GCP Tips & Tricks: Comparing Extreme Persistent Disks & Hyperdisks To Many Small Disks For Search

One of the most critical questions in supporting IO-centric workloads is determining the right mix of storage devices. For some of our CPU and GPU intensive workloads like video analysis and transcoding, the compute side is slow enough that we simply live-stream the MPEG2 and MP4 video files directly from GCS to the processing engine and live-stream the results directly back to GCS, without using any local disk. For maximal IOP workloads we use RAM disk and for high IOP workloads we use Local SSD.

Yet, what about workloads that require random seeking and require persistence across instance reboots and crashes? For these use cases, GCP offers two very high performance block storage devices: Extreme Persistent Disks and Hyperdisks. However, both disk types only achieve their extreme performance levels (120,000 IOPs and 4GB/s read / 3GB write for Extreme PD and 350,000 IOPs and 5GB/s read/write for Hyperdisks) under specific machine types at very high core counts (64+ N2 vCPU SSI for Extreme PDs and 176 C3 vCPU SSI for Hyperdisks), with smaller systems either being unsupported or falling back to ordinary pd-ssd performance levels. For distributed applications like ElasticSearch, this means that an equivalent N2-based 2-vCPU cluster will yield vastly higher performance, topping at 480,000 IOPs and 7.68GB/s for the Extreme PD equivalent and 1.32 million IOPs and 21.12GB/s for the Hyperdisk equivalent. While these numbers are completely unsurprising and lie at the heart of the cluster-vs-big iron debate for application design, for the purposes of distributed applications like ElasticSearch that can make use of many small disks, it is important to remember that even the highest performance large disks cannot come close to the combined performance of many small disks, so rather than rush directly to the highest performance disks, developers should examine whether a more distributed architecture might actually be able to achieve much higher disk performance.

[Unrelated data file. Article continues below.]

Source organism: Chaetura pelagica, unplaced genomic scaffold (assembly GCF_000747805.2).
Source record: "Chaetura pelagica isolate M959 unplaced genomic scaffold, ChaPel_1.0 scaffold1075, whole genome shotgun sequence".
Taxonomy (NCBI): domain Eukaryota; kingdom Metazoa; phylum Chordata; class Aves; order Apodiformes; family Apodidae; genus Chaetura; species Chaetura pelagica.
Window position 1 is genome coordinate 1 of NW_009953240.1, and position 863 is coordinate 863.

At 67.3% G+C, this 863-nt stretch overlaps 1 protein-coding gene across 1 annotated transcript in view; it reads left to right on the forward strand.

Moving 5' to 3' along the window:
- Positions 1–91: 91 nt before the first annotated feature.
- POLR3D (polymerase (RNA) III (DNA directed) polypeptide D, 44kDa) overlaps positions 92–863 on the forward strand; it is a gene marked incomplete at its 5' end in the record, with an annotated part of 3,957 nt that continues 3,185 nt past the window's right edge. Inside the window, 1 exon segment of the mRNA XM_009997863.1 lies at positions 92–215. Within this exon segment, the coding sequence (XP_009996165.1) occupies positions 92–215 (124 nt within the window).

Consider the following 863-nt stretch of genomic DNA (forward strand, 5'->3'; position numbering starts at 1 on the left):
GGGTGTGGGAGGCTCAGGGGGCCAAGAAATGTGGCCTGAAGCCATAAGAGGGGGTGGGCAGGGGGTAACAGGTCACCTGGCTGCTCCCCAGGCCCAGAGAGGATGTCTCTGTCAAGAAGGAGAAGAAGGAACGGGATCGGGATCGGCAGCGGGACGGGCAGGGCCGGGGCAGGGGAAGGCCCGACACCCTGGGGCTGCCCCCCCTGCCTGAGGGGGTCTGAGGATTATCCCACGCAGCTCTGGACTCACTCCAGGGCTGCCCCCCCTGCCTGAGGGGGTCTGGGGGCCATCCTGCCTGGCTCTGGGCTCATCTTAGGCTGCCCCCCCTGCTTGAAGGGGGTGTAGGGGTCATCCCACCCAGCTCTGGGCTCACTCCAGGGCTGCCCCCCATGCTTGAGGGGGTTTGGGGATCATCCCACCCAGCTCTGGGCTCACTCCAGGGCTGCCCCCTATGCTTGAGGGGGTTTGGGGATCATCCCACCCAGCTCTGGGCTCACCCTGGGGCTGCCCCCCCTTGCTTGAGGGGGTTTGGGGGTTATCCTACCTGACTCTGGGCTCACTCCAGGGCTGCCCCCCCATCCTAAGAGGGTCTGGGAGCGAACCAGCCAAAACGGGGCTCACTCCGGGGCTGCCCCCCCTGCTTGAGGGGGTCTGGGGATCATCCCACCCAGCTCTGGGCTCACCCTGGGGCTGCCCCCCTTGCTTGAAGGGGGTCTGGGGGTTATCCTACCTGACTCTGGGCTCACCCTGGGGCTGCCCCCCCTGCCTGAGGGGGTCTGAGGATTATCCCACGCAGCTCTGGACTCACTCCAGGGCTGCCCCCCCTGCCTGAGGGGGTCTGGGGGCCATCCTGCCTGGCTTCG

Extreme Persistent Disks act like ordinary persistent disk storage, but are supported only for M2 (208 or 416 vCPUs), M3 and N2 (64 or 80 vCPUs on Cascade Lake, 64+ on Ice Lake) machine types – for all other VMs they fall back to standard SSD Persistent Disk (pd-ssd) performance (or the provisioned IOPs if lower). They achieve their highest performance on N2 Ice Lake systems with 64+ vCPUs, maxing out at 120K IOPs and 4GB/s read or 3GB/s write throughput.

What about applications in which files don't need to exist on a single large system, but rather can be sharded across many smaller systems, such as search? A standard SSD Persistent Disk (pd-ssd) achieves 15K IOPs and 240MB/s read or write throughput for a 2-vCPU N2 system. Recall that a single 64-vCPU N2 system attached to a pd-extreme disk achieves 120K IOPs and 4GB/s reads or 3GB/s writes. Instead, 32 2-vCPU N2 systems together total 480,000 IOPs and 7.68GB/s read or write throughput. Critically, while pd-extreme systems max out at the numbers above, an N2 cluster can continue scaling upwards effectively linearly and can begin much smaller. An ElasticSearch cluster with a large evenly-sharded dataset will therefore benefit far more from the many small disks than the singular large disk.

Hyperdisks are available in Balanced, Throughput and Extreme offerings, topping out at 500,000 IOPs and 10GB/s read/write throughput on a C3 with 176 vCPUs. However, since a single Extreme volume maxes at 350,000 IOPs and 5GB/s, this requires attaching two Extreme volumes to the same VM and sharding across both. The equivalent 88-node 2-vCPU N2 cluster offers an astonishing 1.32 million IOPs and 21.12GB/s read/write throughput. As before, an ElasticSearch cluster with a large dataset evenly sharded across the 88 nodes would offer vastly higher performance (not taking into consideration scaling overhead from the high number of nodes and inter-instance communication).